It can take 3-6 months before you are able to run at that range effortlessly. We recommend doing cadence drills twice a week. Do not over think your cadence and force yourself to run with a faster cadence every run. Increasing running cadence takes time and patience. Every 6 weeks, run 3 miles and try to keep the cadence elevated the entire run; remember what the average cadence was and try to increase it the next test run.

The only way I can get my cadence up is to run faster, is that normal?

That is very normal initially. However, with practice you will learn how to run with a faster cadence at all speeds! Technically you can “run” with a 170-190 cadence while not moving. What changes is the width of the steps when changing speed but the cadence should still fall into that range. Our advanced cadence drills help with this.

Beginning Drills


Garmin Fenix with cadence option

No GPS watch- Run 20 seconds as you normally would, count your steps (or strides) for the next 20 seconds, then go back to your normal running for the last 20 seconds. Repeat 5 times

GPS watch- Set the display to show cadence, run for 1 minute working on getting your stride turn over quicker. Look at the watch periodically to see the cadence. Repeat 5 times.

RunTempo- Application for smartphones. It is a metronome that you can set a specific cadence. Every time you hear a “beep” your foot should hit the ground. If you know your cadence is let’s say 155, set RunTempo to 165 and run for 1 minute. Once you can easily match the cadence, bump up the cadence by 5 until you are in range. Once in the proper range, experiment by working at the different cadences 170-190 to see where you “feel” the best.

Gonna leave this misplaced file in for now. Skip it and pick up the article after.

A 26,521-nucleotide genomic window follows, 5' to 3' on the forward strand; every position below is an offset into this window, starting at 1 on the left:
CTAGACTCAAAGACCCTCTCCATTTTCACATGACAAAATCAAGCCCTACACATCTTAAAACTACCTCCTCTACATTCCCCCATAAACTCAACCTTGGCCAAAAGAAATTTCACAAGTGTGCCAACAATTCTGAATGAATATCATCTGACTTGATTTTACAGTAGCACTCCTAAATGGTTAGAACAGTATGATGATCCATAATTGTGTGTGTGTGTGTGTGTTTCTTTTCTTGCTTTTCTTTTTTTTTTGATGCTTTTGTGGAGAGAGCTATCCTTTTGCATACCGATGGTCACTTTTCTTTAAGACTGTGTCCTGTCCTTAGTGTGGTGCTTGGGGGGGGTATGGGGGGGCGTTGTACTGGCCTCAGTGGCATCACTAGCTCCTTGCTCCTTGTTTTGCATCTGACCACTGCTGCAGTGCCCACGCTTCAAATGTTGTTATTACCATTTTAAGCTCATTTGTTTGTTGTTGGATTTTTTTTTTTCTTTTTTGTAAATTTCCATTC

Advanced Drills

Cadence Test- Every 6 weeks, run a 5k and try to keep your cadence high the entire time. Make note of the average cadence after the run. Use that average cadence as your new benchmark for cadence drills. If you averaged 165, perform drills with the goal of 170 or 175. Repeat test and check again 6 weeks later.

Treadmill Roller Coaster– Once you can easily run in the 170-190 steps per minute range, now is the time to work on maintaining the cadence at different speeds. Set up a treadmill for 2 minute intervals. The first two minutes, set the treadmill to the slowest pace you can maintain your elevated cadence. For the next two minutes, bump up the pace to a tempo effort. The goal is to maintain the same cadence when switching from the slower pace to the quicker pace. What changes is the step width, but cadence should be the same! Repeat for 5-10 rounds.

Super Cadence Drills– Find a long gradual downhill. Run with a “as fast as possible” cadence on the way down for 1 minute. The goal is to get your cadence as fast as possible often reaching above 200 steps per minute. Repeat 5-10 times. I recommend this drill for triathletes to get there legs used to having a very quick turn over so when they run off the bike and their legs feel sluggish, what feels “slow” is actually still in the recommended cadence range due to the practice at running with an extremely high cadence.

There you have it, one of the easiest yet best ways to correct running form is increasing running cadence. If you are dealing with an injury, please get evaluated by a sports minded healthcare provider. Changing cadence while injured may result in worsening of symptoms so it is important to have a proper evaluation before making any significant changes to your workouts.

Peak Form Health Center

Please call 619-818-4306 or visit to schedule!
2635 Camino del Rio South #200
San Diego, CA 92108